Gebhard Ullmann, one of the most active and acclaimed saxophonists on the German jazz scene, voices his characteristic inquisitiveness on mikroPULS, his new album for the Intuition label, released on October 18. The music on this exciting new record explores freedom and tonality, often blending and mixing diverse traditions, such as the African-American ones of the blues and the microtonality most often associated with Western European compositions.
He’s not alone on this venture. Joining him on this project, an exciting ensemble of fellow musical adventurers – Hans Lüdemann on pianos, Eric Schaefer on drums, and Oliver Potratz on double bass – with all members contributing one or more original compositions to the project.
We asked Ullmann to take us through each track of mikroPULS to understand the inspiration behind each song and some of the work that went into the making of this new album.
“Flutist With Hat and Shoe”
This is a good example of how this quartet combines quarter-tone compositions with more jazz-like chords. While it starts as a modern open jazz ballad with a beautiful melody plus chords, I later introduce a quarter-tone line that is performed in unison by saxophone and piano. Hans Lüdemann uses a sampled grand piano tuned a quarter-tone apart with the original grand piano and plays all microtonal lines with both hands, while I play them with specific fingerings in unison with him on tenor saxophone. The composition as a whole shifts between the two worlds of 24 quarter-steps to an octave. The title, “Flutist with Hat and Shoe,” could be the name of an imaginary surrealist painting.
This is a composition by Hans Lüdemann. It starts with a pizzicato bass solo, while the piano comes in later, introducing the conventional harmonic world before the sax comes in and pushes the music towards the microtonal world. The melody first moves around the G notes and the quarter-tone between G and F# which explains the title “EngeBewegung” (tight movement). Piano and drums are featured as a duo before bass and saxophone bring back the second part of the quarter-tone melody.
A composition of mine dedicated to Eddie Harris’ “Freedom Jazz Dance.” This is one of the key compositions for this quartet. It is about freedom in music and tonality which is the approach that we use from Eddie Harris’ composition while everything else is in 24 quarter-steps leaving the 12 half-step world completely. The introduction is a long unison line between piano and saxophone and drums and bass when they join work completely independent shifting between 6/4 and 7/4 meters while the main theme is loosely in 4/4.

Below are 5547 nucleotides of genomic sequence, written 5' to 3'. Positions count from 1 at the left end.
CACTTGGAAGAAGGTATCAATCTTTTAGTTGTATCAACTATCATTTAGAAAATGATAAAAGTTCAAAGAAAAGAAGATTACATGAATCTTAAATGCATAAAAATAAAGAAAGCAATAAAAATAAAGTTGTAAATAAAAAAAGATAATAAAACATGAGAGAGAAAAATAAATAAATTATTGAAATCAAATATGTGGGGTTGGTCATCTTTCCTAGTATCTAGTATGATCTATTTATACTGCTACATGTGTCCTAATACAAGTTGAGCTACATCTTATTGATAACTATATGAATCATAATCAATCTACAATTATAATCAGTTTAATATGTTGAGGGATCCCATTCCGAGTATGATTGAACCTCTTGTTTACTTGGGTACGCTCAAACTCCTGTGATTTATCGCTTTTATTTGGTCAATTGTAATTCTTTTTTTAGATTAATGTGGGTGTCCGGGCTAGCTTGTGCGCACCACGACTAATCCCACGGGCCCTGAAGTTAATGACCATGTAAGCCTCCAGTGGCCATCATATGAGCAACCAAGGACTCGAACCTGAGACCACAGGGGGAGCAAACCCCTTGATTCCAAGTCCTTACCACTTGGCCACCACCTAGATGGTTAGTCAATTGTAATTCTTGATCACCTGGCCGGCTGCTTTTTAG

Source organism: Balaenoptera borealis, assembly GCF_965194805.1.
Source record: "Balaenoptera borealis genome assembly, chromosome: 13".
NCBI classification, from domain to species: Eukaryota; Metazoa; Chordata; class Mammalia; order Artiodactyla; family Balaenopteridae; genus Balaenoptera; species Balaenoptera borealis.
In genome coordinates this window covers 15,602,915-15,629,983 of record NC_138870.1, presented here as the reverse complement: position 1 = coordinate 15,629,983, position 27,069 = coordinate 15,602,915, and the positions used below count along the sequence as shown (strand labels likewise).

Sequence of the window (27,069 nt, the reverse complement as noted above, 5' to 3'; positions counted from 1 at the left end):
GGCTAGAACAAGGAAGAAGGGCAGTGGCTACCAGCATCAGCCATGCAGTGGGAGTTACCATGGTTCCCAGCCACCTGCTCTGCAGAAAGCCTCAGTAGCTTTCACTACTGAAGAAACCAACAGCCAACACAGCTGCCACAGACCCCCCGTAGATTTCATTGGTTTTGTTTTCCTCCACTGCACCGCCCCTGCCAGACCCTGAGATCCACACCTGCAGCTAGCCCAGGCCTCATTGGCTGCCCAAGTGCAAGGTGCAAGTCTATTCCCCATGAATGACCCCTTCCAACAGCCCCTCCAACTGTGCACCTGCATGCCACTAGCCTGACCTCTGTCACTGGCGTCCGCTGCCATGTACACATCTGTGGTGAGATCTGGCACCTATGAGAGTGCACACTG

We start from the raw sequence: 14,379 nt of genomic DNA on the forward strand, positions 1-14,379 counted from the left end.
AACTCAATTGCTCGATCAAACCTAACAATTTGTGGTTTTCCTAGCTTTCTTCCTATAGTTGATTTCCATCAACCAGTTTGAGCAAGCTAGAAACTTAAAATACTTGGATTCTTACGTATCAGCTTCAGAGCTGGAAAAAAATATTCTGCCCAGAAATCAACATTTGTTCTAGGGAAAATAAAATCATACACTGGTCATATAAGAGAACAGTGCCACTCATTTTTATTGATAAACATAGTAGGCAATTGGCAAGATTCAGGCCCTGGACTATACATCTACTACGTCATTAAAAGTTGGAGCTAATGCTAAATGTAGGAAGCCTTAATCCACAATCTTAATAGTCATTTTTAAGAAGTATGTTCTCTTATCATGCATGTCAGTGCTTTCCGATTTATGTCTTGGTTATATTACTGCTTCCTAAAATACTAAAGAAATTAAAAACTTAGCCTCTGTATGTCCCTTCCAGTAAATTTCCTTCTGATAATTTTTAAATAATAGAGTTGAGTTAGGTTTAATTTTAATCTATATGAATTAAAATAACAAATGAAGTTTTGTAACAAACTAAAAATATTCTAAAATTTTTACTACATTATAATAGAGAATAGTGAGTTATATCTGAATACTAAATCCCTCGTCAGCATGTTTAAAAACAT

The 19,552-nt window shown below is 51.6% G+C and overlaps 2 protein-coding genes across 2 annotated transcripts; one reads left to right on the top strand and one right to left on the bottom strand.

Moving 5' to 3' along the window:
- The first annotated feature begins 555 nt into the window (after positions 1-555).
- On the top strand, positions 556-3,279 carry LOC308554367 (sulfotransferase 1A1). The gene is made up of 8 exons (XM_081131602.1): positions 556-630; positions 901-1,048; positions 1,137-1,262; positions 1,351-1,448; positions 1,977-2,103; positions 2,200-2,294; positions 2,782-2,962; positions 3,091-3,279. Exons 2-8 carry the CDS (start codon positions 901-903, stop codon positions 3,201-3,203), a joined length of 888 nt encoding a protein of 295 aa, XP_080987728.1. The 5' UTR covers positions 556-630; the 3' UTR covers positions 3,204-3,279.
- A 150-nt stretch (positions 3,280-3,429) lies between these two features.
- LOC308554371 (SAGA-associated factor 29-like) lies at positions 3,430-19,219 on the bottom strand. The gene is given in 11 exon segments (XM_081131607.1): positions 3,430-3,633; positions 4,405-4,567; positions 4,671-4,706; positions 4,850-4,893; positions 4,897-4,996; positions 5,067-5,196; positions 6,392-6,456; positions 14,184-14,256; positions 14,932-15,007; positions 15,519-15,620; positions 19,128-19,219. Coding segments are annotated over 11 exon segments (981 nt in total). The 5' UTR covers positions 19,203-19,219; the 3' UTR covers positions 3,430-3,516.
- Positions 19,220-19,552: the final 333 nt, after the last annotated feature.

This is a composition that Eric Schaefer brought to the band. It is, again, completely in the 24-step world. It is an intertwining number of four different lines for each instrument, strictly built in four parts with a declining and diminishing coda melody, played in the end by piano and saxophone alone. This may be the composition that is leaning most towards contemporary chamber music, as everything is through-composed.
Written by Hans Lüdemann, this composition is based on “normal” broken chords of which the bottom note moves in quarter tones. It features a bass arco solo in the microtonal world above these chords and a long saxophone solo exploring the world beyond 24 steps of sound and noise. This beautiful piece is entitled “Ankunft” (arrival).
“Human Body Upgrade”
This is a piece written by Oliver Potratz. It starts with a never-ending microtonal world buzzing around the tone B using circular breathing on saxophone. The rhythm section works again completely independent starts and stops while piano and drums move on and add new notes until in the end, they play a cluster of seven quarter-tone and half-tone notes. After the tour de force of this piece, built purely on evolving sounds, it is easy to understand what Oli describes with his title of the piece.
“Tanz der Mikroben”
This composition – “Dance of the Microbes” – is in 7/8. It is a good example of the combination of the two harmonic worlds that come together on this CD plus a 7/8 groove from the jazz world with solos. The theme moves through different tonal centers shifting between half steps and quarter steps always re-introducing the “shimmering” of the quarter-tone world.
This is maybe the main ballad of the CD that I wrote a while ago based on a quarter-tone melody with quarter-tone soloing plus chords that keep the melody somewhat “in between.” This piece is dedicated to Charles Lloyd and is recorded here for the first time with quarter-tone piano. Zeit Lupe are two words in German meaning separately time and enlargement glass – and if you put them together (Zeitlupe) it means slow motion.
For more information on Gebhard Ullmann and his new album, visit him online.
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